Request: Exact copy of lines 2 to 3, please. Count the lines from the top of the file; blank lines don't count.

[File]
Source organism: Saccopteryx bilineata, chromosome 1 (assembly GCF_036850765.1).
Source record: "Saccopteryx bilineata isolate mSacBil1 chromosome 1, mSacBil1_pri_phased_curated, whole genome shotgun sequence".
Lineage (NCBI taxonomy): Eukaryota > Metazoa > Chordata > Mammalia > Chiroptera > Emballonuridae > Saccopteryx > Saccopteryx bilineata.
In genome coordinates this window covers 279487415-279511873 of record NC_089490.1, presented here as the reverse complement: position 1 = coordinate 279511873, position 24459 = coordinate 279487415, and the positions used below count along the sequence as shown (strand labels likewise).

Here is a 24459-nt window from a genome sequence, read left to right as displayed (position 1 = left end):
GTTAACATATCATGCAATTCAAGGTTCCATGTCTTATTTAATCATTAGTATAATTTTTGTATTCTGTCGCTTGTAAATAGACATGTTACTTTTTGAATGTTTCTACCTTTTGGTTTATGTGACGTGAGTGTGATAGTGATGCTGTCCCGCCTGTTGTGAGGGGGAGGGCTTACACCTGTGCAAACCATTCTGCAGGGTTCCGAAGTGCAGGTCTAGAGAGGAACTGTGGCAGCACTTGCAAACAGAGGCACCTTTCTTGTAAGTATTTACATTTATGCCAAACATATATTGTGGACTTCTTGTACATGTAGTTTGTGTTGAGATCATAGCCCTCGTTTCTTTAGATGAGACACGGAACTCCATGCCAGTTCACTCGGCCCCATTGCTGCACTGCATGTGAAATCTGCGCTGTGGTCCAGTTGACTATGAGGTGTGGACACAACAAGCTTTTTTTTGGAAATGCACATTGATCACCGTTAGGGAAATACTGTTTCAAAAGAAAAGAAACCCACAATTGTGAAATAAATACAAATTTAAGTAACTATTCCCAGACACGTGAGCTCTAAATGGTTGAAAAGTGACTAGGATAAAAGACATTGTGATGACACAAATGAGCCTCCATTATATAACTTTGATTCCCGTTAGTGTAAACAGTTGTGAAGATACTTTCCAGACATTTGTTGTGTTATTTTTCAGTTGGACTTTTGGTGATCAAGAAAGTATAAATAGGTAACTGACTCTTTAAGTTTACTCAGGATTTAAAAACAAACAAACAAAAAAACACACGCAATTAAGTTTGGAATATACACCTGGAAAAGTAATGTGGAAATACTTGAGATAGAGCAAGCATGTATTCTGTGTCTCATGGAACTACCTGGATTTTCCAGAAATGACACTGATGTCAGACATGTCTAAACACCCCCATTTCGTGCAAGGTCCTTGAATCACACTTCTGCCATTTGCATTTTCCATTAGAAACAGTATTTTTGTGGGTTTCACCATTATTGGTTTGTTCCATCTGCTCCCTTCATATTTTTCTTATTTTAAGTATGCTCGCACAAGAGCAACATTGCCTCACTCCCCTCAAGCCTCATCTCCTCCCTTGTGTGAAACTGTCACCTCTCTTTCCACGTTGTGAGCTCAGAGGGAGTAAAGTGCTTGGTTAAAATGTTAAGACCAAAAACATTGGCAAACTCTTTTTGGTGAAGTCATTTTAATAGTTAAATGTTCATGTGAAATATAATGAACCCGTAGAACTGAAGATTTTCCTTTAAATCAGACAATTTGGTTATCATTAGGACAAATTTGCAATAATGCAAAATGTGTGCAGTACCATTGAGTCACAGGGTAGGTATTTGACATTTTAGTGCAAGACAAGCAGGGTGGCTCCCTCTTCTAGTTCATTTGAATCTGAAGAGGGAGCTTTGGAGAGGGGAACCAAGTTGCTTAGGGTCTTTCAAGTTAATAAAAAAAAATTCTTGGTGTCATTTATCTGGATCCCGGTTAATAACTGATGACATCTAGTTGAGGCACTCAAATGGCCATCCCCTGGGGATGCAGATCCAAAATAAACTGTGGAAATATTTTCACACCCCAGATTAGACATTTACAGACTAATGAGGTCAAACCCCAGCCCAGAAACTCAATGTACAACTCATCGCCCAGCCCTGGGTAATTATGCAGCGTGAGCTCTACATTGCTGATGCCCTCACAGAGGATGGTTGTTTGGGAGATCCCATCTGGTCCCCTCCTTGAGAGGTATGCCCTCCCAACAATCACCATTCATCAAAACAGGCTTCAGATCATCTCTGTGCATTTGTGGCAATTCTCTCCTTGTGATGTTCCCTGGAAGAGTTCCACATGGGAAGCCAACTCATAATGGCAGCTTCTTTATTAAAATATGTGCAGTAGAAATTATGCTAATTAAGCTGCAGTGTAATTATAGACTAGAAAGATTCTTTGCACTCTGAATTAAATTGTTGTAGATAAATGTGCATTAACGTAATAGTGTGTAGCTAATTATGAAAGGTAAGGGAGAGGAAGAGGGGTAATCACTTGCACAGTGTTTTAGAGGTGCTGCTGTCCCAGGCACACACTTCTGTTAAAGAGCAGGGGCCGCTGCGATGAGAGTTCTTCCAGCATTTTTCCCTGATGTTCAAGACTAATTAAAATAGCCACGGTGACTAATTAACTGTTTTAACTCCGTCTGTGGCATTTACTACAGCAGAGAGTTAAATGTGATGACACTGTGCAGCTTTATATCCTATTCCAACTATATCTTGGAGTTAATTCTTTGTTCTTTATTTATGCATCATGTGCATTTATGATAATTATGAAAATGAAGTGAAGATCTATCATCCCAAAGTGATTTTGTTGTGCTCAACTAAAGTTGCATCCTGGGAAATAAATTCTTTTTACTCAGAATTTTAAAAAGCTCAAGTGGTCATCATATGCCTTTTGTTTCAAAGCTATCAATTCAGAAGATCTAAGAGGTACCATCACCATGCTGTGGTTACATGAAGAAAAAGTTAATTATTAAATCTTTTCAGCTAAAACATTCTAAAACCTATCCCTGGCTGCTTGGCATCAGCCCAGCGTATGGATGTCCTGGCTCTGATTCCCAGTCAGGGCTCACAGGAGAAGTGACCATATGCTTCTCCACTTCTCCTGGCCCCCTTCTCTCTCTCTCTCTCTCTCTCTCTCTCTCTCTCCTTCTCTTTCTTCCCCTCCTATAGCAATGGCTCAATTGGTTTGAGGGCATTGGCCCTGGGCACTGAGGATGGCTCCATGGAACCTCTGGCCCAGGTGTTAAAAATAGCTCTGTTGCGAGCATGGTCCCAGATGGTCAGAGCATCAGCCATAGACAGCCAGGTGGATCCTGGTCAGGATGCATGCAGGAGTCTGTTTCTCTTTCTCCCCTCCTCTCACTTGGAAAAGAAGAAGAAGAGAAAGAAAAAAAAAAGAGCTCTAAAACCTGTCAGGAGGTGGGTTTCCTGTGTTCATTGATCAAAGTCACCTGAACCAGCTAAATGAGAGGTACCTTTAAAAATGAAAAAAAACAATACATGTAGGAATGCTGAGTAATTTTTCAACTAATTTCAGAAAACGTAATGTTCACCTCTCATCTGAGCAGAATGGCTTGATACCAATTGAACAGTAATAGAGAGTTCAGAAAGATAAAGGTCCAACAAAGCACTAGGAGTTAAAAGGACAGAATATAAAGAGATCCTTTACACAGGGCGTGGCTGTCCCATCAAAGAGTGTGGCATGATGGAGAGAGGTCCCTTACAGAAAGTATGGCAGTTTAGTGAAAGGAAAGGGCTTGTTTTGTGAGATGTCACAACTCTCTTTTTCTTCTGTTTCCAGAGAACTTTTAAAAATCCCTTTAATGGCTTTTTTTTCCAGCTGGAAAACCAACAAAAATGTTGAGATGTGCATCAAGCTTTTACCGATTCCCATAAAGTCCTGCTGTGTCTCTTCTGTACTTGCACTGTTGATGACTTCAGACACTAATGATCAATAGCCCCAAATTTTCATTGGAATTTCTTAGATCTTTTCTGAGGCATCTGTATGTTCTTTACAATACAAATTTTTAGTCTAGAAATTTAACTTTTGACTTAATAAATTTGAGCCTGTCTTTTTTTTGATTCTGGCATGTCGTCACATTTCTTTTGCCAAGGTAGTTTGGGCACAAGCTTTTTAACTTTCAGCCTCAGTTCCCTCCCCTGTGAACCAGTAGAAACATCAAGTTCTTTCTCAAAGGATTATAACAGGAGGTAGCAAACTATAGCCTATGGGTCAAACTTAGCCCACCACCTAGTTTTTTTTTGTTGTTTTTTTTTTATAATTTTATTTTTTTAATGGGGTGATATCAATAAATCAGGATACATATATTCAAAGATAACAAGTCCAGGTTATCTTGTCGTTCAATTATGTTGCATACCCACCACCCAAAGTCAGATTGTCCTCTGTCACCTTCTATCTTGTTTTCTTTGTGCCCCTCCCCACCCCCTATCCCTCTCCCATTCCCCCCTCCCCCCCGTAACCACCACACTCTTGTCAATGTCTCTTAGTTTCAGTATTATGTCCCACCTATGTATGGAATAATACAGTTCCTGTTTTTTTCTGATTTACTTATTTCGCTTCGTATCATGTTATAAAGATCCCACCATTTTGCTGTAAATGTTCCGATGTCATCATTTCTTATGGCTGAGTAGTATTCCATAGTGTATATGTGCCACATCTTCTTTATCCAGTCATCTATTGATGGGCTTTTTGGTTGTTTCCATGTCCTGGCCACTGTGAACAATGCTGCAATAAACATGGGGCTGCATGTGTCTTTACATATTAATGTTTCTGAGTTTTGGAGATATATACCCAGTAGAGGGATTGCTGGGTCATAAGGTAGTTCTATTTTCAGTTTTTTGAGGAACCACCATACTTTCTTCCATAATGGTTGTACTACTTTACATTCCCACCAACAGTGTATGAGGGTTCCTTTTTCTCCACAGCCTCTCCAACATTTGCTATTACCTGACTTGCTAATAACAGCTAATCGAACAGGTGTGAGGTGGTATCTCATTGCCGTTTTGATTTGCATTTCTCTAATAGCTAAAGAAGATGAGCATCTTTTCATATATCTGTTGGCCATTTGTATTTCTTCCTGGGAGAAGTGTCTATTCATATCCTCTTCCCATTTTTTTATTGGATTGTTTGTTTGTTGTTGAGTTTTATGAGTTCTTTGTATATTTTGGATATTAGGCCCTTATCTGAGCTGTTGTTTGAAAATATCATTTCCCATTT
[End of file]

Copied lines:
Source record: "Saccopteryx bilineata isolate mSacBil1 chromosome 1, mSacBil1_pri_phased_curated, whole genome shotgun sequence".
Lineage (NCBI taxonomy): Eukaryota > Metazoa > Chordata > Mammalia > Chiroptera > Emballonuridae > Saccopteryx > Saccopteryx bilineata.